The painter, the writer, the performer — all of these creatives went through their own process and, more than likely, they didn't even write it down. They did it in their heads. They percolated on it. They put some structure and some order around it. Then they mixed the paints or sat at the computer or went to the rehearsal space.
That's what I do when I'm preparing my podcast. First, I decide to do an episode on creativity. I ask questions like “What do I want to leave them with? A creative exercise? A creative process? Encouragement to establish their own creative practice? What is it? Ah, okay, I'll leave them with a process. What are the steps in the process? What order do they go in?”
All of this is happening in my head before I ever open my laptop. I'm thinking and percolating on it just like the artist was percolating on the piece before he or she ever stepped up to the easel.
That said, I still do mind mapping; I just don't do it for podcast episodes anymore. When you do something regularly, it becomes much easier to do it in your head and get it organized before you start creating.
And as you're doing the mind map, you're more than likely going to start putting together the steps or the organization of your creative process in step one so you may not even need step two.
Let go and have some fun. All you have to do here is set aside some time and get moving on your project. The key thing is: don't set your expectations too specifically. Just play with it. See where you go and don't put too much pressure on yourself.
This is one of the most overlooked parts of the creative process.
Do you know why it's recommended that you let meat rest when you take it out of the oven? When you allow the meat to rest, you're giving it the space it needs to relax and redistribute the juices. This keeps the meat moist and improves the texture and tenderness so you have an extraordinary dining experience.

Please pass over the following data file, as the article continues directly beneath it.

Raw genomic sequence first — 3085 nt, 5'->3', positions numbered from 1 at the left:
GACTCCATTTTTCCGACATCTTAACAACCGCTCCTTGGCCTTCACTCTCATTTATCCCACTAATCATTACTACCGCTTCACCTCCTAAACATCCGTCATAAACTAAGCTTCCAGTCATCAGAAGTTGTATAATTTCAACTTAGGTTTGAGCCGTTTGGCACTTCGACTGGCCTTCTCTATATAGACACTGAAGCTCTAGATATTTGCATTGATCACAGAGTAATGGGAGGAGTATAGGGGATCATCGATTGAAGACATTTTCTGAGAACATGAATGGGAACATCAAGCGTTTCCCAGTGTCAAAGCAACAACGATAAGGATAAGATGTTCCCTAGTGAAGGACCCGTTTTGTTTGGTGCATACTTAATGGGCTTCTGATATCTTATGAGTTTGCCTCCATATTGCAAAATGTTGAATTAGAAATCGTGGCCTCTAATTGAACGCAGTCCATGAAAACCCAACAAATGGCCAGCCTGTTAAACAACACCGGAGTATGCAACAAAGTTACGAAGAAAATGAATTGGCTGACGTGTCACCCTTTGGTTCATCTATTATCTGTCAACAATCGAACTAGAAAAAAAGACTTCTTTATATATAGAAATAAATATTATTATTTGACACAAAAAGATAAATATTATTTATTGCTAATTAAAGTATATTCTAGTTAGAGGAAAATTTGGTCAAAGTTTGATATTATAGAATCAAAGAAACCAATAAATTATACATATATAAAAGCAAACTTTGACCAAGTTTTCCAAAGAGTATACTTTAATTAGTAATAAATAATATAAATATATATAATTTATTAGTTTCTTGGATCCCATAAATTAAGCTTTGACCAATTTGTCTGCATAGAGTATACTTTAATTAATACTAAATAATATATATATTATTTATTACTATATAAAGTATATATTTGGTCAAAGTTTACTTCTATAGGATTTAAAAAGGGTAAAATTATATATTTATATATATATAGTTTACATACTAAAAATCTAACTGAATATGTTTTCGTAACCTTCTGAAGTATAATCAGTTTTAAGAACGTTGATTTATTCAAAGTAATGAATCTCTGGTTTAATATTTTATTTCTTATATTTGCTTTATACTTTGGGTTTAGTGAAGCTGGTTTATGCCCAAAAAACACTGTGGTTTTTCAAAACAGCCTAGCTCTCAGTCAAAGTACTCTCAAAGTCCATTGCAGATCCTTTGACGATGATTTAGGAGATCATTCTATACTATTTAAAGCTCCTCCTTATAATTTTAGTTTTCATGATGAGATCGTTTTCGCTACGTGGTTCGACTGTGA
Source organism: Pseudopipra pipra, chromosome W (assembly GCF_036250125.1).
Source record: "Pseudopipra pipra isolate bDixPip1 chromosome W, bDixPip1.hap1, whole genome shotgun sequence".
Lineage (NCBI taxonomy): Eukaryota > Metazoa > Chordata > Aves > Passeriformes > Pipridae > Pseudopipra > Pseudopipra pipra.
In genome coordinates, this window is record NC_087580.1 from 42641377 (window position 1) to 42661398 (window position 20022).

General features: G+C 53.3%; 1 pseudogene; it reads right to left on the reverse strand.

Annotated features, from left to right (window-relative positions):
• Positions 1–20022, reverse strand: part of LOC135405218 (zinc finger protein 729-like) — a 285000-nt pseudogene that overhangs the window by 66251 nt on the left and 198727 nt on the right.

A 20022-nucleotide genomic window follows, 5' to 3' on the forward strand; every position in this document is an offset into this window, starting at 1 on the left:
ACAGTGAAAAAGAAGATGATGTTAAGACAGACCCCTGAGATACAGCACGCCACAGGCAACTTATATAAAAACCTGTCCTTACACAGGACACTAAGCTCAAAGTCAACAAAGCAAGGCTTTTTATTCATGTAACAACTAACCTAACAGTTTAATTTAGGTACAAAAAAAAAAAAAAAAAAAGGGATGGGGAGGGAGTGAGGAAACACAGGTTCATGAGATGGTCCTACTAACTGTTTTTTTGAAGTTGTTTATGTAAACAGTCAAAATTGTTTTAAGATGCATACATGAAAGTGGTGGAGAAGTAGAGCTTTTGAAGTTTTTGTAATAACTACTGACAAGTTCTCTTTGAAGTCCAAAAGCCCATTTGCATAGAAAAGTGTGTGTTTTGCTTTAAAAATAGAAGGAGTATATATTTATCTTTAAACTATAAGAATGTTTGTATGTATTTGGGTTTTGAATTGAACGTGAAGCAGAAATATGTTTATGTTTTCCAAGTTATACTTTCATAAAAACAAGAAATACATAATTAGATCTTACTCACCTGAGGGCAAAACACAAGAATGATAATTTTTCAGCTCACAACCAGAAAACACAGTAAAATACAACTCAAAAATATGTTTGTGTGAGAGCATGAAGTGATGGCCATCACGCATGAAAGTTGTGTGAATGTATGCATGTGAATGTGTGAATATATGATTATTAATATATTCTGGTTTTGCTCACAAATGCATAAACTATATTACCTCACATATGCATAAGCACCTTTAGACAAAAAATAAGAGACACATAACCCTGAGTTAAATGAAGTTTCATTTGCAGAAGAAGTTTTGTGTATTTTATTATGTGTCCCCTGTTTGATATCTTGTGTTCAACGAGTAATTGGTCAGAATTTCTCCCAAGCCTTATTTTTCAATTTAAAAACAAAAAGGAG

Just like you rest the meat before you eat it, you need to rest your brain before you review your work. In my opinion, this is the most important thing to do after any creative activity. Stepping away after so much brain work is a smart thing to do.
It helps your brain redistribute all those creative juices you've been using. When you let your brain relax, you get new perspective and you can look at the project with a more objective eye.
Looking at your creative pursuits more objectively lets you see what's working and what's not. After creating some space and letting it rest a bit, you can come back and say, "I did this part well. But I see this other part needs to be tweaked."
When a novelist finishes a book, he or she can put it away for a couple of weeks up to a few months. Novelists know they need some space away from that work so they can acquire a more objective eye on it. Then they can go back and be more effective when they make their edits.
As a writer, I'll attest to this because I know that you never, ever write and edit anything in the same sitting. You step away, even if it's just for 24 to 48 hours. You rest for a bit, then come back to it when you're fresh.
Now, block some time on your calendar so you can start incorporating creative living into midlife. Soon, you’ll be creating like a champ!